State transportation agencies and construction companies can exhale now that an $8-billion boost for the ailing Highway Trust Fund is law. The new money averts a deficit predicted to hit the fund’s highway account as early as Sept. 30, but the “fix” may only keep the account in the black for about another 12 months. Beyond that, observers agree, longer-lasting changes are needed, maybe in next year’s multiyear highway and transit bill. There’s no agreement yet, however, on what those changes should be.
|Time Line for Trust Fund ‘Fix’|
July 17: Bill introduced in House to shift $8 billion from general fund to trust fund’s highway account.
July 23: OMB issues veto warning over House bill.
July 23: House approves bill with $8-billion shift, effective on Oct. 1. Vote is 387-37.
July 28: OMB releases updated estimate for trust fund, shows $4.3-billion highway account surplus on Sept. 30.
Late August: New trust-fund revenue and spending estimates show rapidly deteriorating picture for highway account.
Sept. 5: DOT Secretary Peters say highway-account surplus will be gone as soon as Sept. 30. In a shift of position, she endorses House bill, with provision to release funds immediately.
Sept. 10: By voice vote, Senate passes House bill, amended to release funds on enactment.
Sept. 11: House passes amended bill, 376-29.
Sept. 15: President Bush signs trust-fund fix into law.
Steve Hall, American Council of Engineering Companies’ vice president for government affairs, says the new trust-fund measure is “late in coming, but it solves the problem.” But, Hall adds, “It’s important to remember this solves the short-term problem....We still have a shortfall in 2010 and beyond to deal with.”
The trust-fund rescue bill, which President Bush signed on Sept. 15, authorizes an $8-billion transfer from the Treasury’s general fund to the trust fund. Administrative steps need to occur before Treasury actually shifts the money, says Ian Grossman, a Federal Highway Administration spokesman. He said on Sept. 16 that he anticipates those actions will take place within days, and FHWA then can return to reimbursing states daily for their highway obligations.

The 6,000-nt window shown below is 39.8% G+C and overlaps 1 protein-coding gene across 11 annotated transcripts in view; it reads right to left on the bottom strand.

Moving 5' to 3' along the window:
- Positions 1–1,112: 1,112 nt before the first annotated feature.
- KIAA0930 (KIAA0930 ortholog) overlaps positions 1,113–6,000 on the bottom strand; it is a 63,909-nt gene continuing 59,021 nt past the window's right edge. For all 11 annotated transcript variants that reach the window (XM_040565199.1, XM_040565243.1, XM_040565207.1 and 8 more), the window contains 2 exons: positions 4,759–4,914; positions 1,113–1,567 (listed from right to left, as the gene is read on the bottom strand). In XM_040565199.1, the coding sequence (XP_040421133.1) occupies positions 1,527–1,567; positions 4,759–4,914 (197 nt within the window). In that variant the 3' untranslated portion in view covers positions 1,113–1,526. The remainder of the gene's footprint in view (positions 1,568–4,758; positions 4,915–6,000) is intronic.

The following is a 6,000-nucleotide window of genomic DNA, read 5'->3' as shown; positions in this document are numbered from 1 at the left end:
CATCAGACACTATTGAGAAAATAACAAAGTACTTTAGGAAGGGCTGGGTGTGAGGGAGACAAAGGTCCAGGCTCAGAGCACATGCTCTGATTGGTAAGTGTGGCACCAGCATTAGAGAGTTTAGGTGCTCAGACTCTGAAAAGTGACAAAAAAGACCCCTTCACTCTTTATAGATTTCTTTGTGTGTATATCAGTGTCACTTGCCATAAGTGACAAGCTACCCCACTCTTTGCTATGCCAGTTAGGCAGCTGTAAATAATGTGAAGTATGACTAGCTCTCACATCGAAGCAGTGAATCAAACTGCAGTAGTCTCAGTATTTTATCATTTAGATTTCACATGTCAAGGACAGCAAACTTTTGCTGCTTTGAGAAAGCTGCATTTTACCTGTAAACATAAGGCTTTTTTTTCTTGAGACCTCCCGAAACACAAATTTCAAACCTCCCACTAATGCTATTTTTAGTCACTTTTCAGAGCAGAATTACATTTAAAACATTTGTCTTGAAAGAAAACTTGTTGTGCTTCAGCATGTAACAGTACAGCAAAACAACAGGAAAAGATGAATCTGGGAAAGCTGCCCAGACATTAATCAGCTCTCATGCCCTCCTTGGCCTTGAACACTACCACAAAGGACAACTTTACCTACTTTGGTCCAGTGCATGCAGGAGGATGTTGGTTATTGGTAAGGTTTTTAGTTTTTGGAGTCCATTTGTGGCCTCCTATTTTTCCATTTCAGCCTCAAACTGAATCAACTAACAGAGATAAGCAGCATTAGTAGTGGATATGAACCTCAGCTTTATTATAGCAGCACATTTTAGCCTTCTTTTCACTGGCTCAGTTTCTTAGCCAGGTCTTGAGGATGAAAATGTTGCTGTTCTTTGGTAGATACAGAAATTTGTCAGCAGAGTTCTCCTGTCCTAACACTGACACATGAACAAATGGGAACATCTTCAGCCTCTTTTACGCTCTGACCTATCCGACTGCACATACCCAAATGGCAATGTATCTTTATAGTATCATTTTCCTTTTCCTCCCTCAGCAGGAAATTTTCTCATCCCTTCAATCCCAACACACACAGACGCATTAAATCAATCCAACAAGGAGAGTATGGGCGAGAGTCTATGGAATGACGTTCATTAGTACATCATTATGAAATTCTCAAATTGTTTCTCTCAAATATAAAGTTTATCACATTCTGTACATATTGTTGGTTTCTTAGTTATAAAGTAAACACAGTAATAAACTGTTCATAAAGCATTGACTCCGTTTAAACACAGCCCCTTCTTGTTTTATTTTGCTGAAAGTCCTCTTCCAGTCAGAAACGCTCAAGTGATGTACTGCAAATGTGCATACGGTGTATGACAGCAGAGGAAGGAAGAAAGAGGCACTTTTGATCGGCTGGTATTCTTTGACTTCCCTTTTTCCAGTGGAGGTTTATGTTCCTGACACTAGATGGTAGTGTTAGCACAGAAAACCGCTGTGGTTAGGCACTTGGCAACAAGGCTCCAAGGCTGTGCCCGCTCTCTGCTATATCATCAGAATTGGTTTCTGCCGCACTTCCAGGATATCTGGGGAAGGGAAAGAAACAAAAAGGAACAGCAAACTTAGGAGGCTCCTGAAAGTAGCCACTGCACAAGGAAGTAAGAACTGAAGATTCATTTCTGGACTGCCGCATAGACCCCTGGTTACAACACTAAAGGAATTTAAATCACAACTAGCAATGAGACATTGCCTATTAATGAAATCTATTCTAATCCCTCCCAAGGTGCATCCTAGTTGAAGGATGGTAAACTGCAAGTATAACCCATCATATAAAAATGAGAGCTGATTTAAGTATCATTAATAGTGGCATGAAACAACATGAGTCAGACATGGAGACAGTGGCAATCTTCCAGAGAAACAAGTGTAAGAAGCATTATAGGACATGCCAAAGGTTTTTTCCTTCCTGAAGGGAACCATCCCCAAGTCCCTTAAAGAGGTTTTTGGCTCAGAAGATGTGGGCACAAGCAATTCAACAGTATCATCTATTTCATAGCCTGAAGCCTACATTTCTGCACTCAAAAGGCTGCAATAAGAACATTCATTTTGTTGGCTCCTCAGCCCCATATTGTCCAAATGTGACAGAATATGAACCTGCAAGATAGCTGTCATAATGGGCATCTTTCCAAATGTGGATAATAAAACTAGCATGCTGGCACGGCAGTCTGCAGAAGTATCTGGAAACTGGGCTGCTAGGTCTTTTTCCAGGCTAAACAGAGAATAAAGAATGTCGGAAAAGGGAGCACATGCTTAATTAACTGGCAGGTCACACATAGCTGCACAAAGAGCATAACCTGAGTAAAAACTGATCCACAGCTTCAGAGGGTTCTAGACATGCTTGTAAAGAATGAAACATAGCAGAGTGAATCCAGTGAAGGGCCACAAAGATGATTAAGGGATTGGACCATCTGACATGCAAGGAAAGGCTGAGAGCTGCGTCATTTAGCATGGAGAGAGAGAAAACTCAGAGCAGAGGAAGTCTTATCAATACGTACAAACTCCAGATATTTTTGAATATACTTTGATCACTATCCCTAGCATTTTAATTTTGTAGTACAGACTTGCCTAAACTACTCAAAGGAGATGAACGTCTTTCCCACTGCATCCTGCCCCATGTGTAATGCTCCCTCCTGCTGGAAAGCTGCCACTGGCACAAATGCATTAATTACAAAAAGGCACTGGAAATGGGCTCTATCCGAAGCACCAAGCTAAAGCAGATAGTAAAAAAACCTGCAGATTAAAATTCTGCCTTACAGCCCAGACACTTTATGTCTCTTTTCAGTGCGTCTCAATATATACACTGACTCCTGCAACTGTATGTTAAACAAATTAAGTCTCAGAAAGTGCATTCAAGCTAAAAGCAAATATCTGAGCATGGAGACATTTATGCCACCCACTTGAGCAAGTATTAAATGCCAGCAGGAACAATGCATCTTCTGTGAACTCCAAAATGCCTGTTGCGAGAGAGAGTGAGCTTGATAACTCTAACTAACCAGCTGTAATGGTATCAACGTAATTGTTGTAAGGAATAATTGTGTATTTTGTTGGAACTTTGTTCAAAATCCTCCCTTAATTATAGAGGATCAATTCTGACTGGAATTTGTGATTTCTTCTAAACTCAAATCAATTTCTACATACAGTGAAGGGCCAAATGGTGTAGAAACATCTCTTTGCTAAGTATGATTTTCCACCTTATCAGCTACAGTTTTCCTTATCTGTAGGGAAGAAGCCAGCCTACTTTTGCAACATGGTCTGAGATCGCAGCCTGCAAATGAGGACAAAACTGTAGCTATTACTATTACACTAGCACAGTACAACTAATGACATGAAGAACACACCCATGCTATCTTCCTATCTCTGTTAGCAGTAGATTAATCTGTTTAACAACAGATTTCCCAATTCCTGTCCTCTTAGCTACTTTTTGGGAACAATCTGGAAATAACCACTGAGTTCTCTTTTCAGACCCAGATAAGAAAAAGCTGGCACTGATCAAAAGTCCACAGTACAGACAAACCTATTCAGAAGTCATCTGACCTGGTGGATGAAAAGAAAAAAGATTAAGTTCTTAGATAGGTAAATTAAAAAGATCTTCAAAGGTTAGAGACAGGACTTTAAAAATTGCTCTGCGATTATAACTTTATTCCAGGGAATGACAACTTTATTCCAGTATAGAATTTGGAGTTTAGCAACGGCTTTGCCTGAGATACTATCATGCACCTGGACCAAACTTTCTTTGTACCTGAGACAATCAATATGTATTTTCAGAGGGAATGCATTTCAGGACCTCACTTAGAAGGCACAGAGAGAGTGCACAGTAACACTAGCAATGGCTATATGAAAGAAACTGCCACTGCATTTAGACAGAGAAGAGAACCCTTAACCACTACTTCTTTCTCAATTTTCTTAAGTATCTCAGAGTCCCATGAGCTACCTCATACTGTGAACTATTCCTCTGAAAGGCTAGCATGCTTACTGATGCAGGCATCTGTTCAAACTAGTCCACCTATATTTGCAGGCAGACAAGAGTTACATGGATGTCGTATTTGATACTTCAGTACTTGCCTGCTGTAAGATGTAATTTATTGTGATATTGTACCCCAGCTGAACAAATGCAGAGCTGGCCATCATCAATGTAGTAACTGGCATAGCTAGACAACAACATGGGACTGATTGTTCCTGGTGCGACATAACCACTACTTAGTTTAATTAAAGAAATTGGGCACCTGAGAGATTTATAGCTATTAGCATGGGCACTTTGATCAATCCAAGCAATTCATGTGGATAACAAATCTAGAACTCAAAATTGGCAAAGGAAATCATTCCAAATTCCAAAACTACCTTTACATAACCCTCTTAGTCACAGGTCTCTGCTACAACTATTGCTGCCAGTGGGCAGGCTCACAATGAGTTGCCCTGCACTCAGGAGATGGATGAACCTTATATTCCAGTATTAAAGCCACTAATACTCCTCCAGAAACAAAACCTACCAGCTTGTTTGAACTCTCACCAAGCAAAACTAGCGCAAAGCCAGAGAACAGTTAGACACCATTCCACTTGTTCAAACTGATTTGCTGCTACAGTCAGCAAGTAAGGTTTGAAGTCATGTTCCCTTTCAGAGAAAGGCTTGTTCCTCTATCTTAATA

When U.S. Transportation Secretary Mary Peters announced on Sept. 5 that the highway account’s situation was dire, she instructed FHWA to reimburse states only once a week and limit repayments to the trust fund’s available money. As it turned out, no cutback was necessary. Jack Basso, American Association of State Highway and Transportation Officials’ director of management and business development, said on Sept. 11, in FHWA’s first repayment after Peters’ announcement, it reimbursed 100% of states’ invoices.
“We hope that the [new law] will ensure the solvency of the trust fund for the next year,” says Pam Whitted, National Stone, Sand and Gravel Association vice president for government affairs.
But the fund’s health remains fragile. There’s no sign that highway travel and fuel-tax revenue are rebounding. Even if Congress freezes highway obligations at 2008’s $41.2 billion, actual outlays carried over from the previous year will put pressure on the fund’s bottom line. “It’s very possible that we’re going to be right up against the wall again sooner rather than later,” says Whitted.